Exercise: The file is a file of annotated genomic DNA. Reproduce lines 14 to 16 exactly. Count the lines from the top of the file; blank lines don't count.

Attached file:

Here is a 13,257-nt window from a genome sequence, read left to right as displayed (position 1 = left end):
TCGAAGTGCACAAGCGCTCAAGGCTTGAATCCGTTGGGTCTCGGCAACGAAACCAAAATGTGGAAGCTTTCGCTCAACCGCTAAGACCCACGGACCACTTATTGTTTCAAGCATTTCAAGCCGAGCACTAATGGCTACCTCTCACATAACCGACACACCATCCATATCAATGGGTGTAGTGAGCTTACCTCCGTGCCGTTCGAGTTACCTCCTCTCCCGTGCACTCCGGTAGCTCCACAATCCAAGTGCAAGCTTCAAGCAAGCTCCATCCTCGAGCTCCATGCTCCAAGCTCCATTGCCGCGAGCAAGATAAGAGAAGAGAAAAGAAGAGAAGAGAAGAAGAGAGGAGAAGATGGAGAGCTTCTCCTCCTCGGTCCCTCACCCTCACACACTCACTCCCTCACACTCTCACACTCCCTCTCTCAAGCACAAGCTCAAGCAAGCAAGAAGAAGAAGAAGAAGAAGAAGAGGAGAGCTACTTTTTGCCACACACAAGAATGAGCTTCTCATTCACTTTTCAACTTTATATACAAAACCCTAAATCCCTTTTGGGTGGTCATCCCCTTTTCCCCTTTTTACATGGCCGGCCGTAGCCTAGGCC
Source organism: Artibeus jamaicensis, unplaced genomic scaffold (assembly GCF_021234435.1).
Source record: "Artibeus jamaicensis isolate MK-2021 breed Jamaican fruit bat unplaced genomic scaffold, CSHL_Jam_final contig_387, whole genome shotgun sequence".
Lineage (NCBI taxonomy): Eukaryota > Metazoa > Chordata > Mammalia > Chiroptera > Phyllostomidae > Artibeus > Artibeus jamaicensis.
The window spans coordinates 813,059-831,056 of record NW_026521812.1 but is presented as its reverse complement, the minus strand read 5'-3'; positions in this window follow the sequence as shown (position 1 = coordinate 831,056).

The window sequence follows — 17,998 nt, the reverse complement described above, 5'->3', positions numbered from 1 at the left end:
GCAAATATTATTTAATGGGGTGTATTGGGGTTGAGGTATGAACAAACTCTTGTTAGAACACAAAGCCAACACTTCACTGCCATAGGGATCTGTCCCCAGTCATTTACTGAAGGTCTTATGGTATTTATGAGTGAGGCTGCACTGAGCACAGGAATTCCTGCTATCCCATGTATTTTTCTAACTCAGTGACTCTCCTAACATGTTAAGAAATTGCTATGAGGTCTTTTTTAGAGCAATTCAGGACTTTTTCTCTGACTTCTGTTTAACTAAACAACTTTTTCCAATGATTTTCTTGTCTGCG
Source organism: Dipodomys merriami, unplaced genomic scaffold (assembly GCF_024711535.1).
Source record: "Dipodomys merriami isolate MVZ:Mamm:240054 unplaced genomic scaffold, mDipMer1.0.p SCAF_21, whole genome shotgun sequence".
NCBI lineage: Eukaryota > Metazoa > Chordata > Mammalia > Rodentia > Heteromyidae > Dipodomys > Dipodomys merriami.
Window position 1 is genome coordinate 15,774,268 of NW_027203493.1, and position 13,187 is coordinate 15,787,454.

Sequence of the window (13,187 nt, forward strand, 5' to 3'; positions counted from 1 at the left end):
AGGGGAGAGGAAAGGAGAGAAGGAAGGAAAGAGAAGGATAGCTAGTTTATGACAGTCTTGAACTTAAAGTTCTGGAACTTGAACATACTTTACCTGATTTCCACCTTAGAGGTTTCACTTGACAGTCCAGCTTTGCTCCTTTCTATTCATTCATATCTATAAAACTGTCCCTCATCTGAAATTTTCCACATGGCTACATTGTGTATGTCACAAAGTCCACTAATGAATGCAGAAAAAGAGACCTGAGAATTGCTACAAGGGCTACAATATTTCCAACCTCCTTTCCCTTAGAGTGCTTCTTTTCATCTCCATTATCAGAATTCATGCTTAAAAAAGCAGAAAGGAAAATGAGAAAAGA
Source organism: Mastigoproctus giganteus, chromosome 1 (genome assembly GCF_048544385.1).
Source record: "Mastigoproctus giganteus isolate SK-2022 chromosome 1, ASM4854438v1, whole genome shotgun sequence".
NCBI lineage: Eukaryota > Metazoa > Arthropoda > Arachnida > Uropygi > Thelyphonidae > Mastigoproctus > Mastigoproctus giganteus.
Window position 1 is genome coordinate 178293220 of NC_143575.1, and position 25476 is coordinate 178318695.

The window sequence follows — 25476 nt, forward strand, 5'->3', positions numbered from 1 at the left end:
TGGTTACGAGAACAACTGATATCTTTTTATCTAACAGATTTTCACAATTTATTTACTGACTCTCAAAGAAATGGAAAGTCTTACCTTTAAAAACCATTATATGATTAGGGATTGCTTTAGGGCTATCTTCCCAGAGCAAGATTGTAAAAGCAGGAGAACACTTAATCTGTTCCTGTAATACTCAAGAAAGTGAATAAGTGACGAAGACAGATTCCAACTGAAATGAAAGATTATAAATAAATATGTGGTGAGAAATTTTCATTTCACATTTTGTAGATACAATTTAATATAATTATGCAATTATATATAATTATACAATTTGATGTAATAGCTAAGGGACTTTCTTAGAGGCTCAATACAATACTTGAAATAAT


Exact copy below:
AGGGGAGAGGAAAGGAGAGAAGGAAGGAAAGAGAAGGATAGCTAGTTTATGACAGTCTTGAACTTAAAGTTCTGGAACTTGAACATACTTTACCTGATTTCCACCTTAGAGGTTTCACTTGACAGTCCAGCTTTGCTCCTTTCTATTCATTCATATCTATAAAACTGTCCCTCATCTGAAATTTTCCACATGGCTACATTGTGTATGTCACAAAGTCCACTAATGAATGCAGAAAAAGAGACCTGAGAATTGCTACAAGGGCTACAATATTTCCAACCTCCTTTCCCTTAGAGTGCTTCTTTTCATCTCCATTATCAGAATTCATGCTTAAAAAAGCAGAAAGGAAAATGAGAAAAGA
Source organism: Mastigoproctus giganteus, chromosome 1 (genome assembly GCF_048544385.1).
Source record: "Mastigoproctus giganteus isolate SK-2022 chromosome 1, ASM4854438v1, whole genome shotgun sequence".